Nations who have suffered economically due to the pandemic may also be hesitant to adopt TBO, opting to allocate scarce public funds to other more pressing (and publicly popular) projects. Some of them may also fear TBO’s geopolitical implications. Under such a trans-border scheme, “It will be entirely possible for more prominent, adjacent states to extend a high-level TBO-centric overlay above smaller states,” Bryan explained. “Some may not wish to yield ‘control’.”

This said, the biggest challenge to implementing TBO may be the fact that the initiative is being driven by ICAO and air traffic management, rather than IATA and airlines. Right now “IATA is confused about what TBO is, what it means to them and their members, and what they should be doing about it,” said Bryan. “Although no one in IATA appears to recognize it, airlines need IATA to build the industry-wide frameworks and implementation projects necessary to achieve TBO. This is because TBO is not a technology project for individual airlines to implement. It is a business program that will bring a paradigm shift to the way all airlines operate.”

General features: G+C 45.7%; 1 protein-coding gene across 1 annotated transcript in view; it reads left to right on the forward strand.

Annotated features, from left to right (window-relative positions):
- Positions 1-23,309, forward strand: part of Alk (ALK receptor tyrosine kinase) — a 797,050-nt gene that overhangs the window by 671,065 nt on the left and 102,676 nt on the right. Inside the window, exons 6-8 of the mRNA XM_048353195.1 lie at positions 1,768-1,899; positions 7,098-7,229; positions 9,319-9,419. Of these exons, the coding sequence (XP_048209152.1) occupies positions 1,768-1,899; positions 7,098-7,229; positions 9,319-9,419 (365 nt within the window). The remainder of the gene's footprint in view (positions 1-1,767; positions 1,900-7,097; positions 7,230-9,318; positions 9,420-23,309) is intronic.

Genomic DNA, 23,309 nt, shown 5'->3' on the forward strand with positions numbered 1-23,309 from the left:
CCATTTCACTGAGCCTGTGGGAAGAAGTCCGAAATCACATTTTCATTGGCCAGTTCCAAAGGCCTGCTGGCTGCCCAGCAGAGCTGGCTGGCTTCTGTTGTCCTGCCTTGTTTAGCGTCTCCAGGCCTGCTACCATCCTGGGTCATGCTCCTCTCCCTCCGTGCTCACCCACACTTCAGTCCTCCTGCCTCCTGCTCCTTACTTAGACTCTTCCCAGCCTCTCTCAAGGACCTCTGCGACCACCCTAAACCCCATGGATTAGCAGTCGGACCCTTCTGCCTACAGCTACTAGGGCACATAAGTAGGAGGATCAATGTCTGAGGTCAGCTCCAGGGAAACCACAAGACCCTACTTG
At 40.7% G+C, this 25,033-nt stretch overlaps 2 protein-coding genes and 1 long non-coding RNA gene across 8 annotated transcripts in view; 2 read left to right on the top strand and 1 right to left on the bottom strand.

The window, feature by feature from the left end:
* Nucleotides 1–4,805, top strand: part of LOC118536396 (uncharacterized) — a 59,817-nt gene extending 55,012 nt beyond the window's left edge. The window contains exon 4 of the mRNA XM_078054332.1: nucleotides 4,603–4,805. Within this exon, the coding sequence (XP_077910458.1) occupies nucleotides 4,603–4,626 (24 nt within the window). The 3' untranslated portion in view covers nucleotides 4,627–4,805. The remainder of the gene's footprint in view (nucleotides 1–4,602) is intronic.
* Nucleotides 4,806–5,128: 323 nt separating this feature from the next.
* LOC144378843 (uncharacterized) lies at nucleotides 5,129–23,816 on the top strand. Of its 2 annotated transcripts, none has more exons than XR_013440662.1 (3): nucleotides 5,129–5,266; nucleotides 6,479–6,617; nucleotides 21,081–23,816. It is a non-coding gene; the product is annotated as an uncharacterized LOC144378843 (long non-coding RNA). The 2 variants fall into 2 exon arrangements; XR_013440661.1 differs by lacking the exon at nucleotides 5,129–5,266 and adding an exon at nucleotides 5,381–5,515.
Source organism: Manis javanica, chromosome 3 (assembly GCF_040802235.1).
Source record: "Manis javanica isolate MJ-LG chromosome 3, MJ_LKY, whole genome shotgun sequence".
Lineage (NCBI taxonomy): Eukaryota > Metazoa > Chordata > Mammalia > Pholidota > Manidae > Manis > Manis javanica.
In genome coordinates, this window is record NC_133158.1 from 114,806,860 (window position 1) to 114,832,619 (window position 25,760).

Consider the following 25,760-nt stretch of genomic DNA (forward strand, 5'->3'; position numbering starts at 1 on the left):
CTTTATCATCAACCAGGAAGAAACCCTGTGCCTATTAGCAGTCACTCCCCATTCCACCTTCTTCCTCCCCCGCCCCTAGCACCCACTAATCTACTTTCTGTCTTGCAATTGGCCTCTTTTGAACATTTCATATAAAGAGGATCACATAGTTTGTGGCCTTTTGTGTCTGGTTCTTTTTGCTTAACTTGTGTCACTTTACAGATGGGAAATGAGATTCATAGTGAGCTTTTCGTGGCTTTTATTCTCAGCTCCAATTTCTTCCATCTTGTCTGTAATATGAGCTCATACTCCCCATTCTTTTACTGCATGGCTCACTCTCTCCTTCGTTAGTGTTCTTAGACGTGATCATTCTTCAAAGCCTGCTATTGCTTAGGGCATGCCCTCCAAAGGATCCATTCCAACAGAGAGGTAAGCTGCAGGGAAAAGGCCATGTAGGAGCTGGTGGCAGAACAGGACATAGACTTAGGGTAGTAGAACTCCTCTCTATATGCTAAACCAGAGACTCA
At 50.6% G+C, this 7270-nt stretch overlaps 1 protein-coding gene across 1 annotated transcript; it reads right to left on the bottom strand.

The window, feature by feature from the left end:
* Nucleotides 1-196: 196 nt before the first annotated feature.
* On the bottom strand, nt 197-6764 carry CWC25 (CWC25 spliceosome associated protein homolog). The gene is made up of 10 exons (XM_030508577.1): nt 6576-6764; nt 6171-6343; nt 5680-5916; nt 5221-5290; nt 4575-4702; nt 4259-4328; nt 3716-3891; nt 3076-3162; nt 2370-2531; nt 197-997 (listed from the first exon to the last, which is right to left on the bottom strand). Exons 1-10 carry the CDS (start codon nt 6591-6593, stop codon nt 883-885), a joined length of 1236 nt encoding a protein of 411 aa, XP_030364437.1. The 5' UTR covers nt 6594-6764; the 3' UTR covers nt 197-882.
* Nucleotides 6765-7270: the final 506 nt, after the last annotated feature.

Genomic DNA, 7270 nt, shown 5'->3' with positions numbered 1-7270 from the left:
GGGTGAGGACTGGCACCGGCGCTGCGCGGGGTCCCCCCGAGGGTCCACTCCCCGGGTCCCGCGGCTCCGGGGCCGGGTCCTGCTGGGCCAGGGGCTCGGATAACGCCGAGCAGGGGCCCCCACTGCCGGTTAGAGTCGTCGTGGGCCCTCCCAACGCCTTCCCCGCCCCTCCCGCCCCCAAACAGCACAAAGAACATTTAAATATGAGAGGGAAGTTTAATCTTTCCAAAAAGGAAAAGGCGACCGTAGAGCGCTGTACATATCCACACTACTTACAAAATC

An Unavoidable Necessity

Even with the drop caused by COVID-19, global air traffic is destined to keep growing with more kinds of aerial vehicles trying to share the same finite airspace.

This inescapable fact explains why the adoption and implementation of TBO is an unavoidable necessity for global aviation.

“Do we need TBO? Absolutely. There is no alternative,” said Hof. “Unless a Star Trek-like transporter is invented or a global hyperloop network is built, there is simply no other choice,” Bryan agreed.